Schizachyrium scoparium Little Bluestem S4
Most of these species have a rank of S4 in Ontario. Further inventory of the habitat at these sites may reveal more species that are considered rare in Ontario (S3 or above). For example, Few-flowered Club-rush is an Endangered species that occupies similar habitat.
Any management practices put in place for Hoary Mountain-mint would be expected to have a positive effect on all of the species listed above and on the existing habitat. Much of the habitat along the Burlington Bluffs is being overrun with invasive species, and management processes/activities that focus on the removal of invasive species will be especially important.
16 . Evaluation
Performance measures for evaluation of the success of the approaches to recovery set out in this strategy will include the extent to which goals and objectives have been met, specifically:
1) All populations have been monitored in a consistent manner for at least 3 consecutive years; monitoring results indicate stable or increasing populations.
2) Landowners and the public are aware of the presence of the species and its importance and are participating in recovery.
3) All habitat has been mapped using ELC and CLTIP mapping guidelines.
4) Invasive species have been removed for at least one site and effects have been assessed.
1) Species’ requirements for germination and survival have been determined.
2) Seeds have been collected and stored in a gene bank.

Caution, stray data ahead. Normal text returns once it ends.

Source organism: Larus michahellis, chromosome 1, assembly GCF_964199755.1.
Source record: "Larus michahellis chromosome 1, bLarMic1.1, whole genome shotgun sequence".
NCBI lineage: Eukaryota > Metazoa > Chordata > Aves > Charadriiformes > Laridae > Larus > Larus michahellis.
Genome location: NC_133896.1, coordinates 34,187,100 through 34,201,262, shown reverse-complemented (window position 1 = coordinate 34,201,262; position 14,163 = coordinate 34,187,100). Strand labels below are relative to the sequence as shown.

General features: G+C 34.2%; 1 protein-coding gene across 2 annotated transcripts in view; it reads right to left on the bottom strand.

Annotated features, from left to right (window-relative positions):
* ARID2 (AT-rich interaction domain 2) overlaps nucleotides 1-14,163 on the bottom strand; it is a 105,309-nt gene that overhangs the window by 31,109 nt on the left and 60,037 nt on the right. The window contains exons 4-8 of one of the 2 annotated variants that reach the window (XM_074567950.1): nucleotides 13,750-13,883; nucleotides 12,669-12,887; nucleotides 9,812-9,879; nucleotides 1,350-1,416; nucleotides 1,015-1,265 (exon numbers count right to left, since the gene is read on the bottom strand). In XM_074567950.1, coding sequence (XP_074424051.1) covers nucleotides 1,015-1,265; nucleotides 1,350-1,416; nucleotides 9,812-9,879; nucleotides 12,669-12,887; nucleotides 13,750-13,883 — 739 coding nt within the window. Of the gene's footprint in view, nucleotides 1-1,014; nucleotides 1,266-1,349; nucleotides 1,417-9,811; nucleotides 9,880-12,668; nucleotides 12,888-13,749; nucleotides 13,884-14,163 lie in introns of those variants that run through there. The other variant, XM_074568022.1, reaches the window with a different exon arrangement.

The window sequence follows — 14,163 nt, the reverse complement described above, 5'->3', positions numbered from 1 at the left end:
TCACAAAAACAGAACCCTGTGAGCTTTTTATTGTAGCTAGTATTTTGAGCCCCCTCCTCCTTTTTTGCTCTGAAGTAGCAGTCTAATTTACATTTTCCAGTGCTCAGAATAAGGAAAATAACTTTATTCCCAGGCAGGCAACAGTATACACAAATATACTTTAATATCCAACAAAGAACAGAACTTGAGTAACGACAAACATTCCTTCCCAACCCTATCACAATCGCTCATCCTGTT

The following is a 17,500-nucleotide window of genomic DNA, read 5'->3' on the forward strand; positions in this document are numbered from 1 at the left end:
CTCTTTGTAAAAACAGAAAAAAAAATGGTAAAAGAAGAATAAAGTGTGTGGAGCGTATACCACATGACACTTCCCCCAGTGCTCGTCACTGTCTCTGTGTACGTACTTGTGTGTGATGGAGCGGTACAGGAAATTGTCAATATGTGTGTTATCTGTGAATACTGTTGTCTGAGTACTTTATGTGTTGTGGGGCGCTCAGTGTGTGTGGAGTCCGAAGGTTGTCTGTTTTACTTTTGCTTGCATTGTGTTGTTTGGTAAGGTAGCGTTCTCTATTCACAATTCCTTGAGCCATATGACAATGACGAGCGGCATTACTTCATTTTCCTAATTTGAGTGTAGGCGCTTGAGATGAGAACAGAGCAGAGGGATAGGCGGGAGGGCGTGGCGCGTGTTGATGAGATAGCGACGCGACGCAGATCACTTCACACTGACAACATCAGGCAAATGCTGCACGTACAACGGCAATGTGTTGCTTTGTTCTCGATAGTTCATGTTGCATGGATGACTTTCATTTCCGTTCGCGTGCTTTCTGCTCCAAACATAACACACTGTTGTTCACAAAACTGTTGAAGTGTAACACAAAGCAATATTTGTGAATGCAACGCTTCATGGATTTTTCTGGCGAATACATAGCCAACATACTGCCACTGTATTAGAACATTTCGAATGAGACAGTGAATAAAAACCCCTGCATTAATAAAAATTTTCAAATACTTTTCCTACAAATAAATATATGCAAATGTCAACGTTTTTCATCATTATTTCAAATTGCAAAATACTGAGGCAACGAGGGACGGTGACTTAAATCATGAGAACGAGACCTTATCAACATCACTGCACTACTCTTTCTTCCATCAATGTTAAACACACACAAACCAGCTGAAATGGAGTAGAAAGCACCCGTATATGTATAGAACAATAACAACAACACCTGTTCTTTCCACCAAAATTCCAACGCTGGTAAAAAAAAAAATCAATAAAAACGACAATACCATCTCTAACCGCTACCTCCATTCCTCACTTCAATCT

3) Propagation experiments have been completed.
4) Population sizes for at least two small sites have been increased to more than 10 plants through planting or habitat improvement.
1) Effects of prescribed burning have been assessed for this species through research and experimentation.
2) Historical sites have been assessed for suitability of reintroduction by seed or plantings.
17. Recommended Approach/Scale for Recovery
The small amount of area that constitutes the current habitat for this species can be easily managed as its own entity, and distinct management practices relating specifically to the habitat requirements of Hoary Mountain-mint should be considered.
Coordination with the Few-flowered Club-rush (Trichophorum planifolium)recovery team and strategy should be investigated because these species share some similar threats and habitat requirements. Additionally, both species may benefit from the same recovery actions.
The Hoary Mountain-mint was originally considered a part of the Tallgrass Communities of Southern Ontario (Rodger 1998). Although it is not considered a prairie species, Hoary Mountain-mint occurs in tallgrass prairie sites due to its affinity for dry, open habitats. Other Pycnanthemum species (P. verticillatum var. pilosum, P. virginianum, P. tenuifolium) are considered prairie affiliates and are listed under the Tallgrass Communities Recovery Strategy (Rodger 1998). The extreme degradation of the Hoary Mountain-mint habitat and the lack of other species at risk in the area may make the species an unsuitable candidate for recovery under the auspices of the Tallgrass Communities Recovery Strategy. However, this option should be explored in further detail through discussion with members of the tallgrass recovery team.
18. Anticipated Conflicts or Challenges
No major conflicts or logistical difficulties are anticipated that would interfere with the realization of the short- and long-term goals and objectives of the recovery strategy for this species.
19. Statement of When One or More Action Plans in Relation to the Recovery Strategy will be Completed
An Action Plan will be prepared by the recovery team, if necessary with the assistance of a Recovery Implementation Group (RIG), by 2009. It will address research needs, monitoring, site management, and restoration.
20. References Cited
Argus, G.W., K.M. Pryer, D.J. White, and C.J. Keddy. 1982-87. Atlas of the Rare Vascular Plants of Ontario. 4 parts. National Museum of Natural Sciences, Ottawa, Ontario. Looseleaf.